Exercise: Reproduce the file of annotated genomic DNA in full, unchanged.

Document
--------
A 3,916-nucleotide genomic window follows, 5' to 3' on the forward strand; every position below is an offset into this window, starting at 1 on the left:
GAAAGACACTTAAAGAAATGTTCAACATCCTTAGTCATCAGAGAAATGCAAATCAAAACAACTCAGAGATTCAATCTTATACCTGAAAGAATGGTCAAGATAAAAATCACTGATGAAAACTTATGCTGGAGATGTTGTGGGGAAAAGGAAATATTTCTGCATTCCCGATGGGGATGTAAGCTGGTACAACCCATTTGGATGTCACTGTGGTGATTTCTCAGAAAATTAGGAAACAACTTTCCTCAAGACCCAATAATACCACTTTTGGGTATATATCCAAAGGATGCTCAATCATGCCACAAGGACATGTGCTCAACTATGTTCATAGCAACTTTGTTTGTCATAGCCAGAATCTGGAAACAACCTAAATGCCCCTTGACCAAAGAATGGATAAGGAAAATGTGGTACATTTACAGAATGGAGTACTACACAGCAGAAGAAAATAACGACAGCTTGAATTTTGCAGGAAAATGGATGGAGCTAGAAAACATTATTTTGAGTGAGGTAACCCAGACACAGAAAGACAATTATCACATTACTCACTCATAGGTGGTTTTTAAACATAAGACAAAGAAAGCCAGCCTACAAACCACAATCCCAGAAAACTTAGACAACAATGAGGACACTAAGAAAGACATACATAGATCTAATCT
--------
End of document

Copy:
A 3,916-nucleotide genomic window follows, 5' to 3' on the forward strand; every position below is an offset into this window, starting at 1 on the left:
GAAAGACACTTAAAGAAATGTTCAACATCCTTAGTCATCAGAGAAATGCAAATCAAAACAACTCAGAGATTCAATCTTATACCTGAAAGAATGGTCAAGATAAAAATCACTGATGAAAACTTATGCTGGAGATGTTGTGGGGAAAAGGAAATATTTCTGCATTCCCGATGGGGATGTAAGCTGGTACAACCCATTTGGATGTCACTGTGGTGATTTCTCAGAAAATTAGGAAACAACTTTCCTCAAGACCCAATAATACCACTTTTGGGTATATATCCAAAGGATGCTCAATCATGCCACAAGGACATGTGCTCAACTATGTTCATAGCAACTTTGTTTGTCATAGCCAGAATCTGGAAACAACCTAAATGCCCCTTGACCAAAGAATGGATAAGGAAAATGTGGTACATTTACAGAATGGAGTACTACACAGCAGAAGAAAATAACGACAGCTTGAATTTTGCAGGAAAATGGATGGAGCTAGAAAACATTATTTTGAGTGAGGTAACCCAGACACAGAAAGACAATTATCACATTACTCACTCATAGGTGGTTTTTAAACATAAGACAAAGAAAGCCAGCCTACAAACCACAATCCCAGAAAACTTAGACAACAATGAGGACACTAAGAAAGACATACATAGATCTAATCT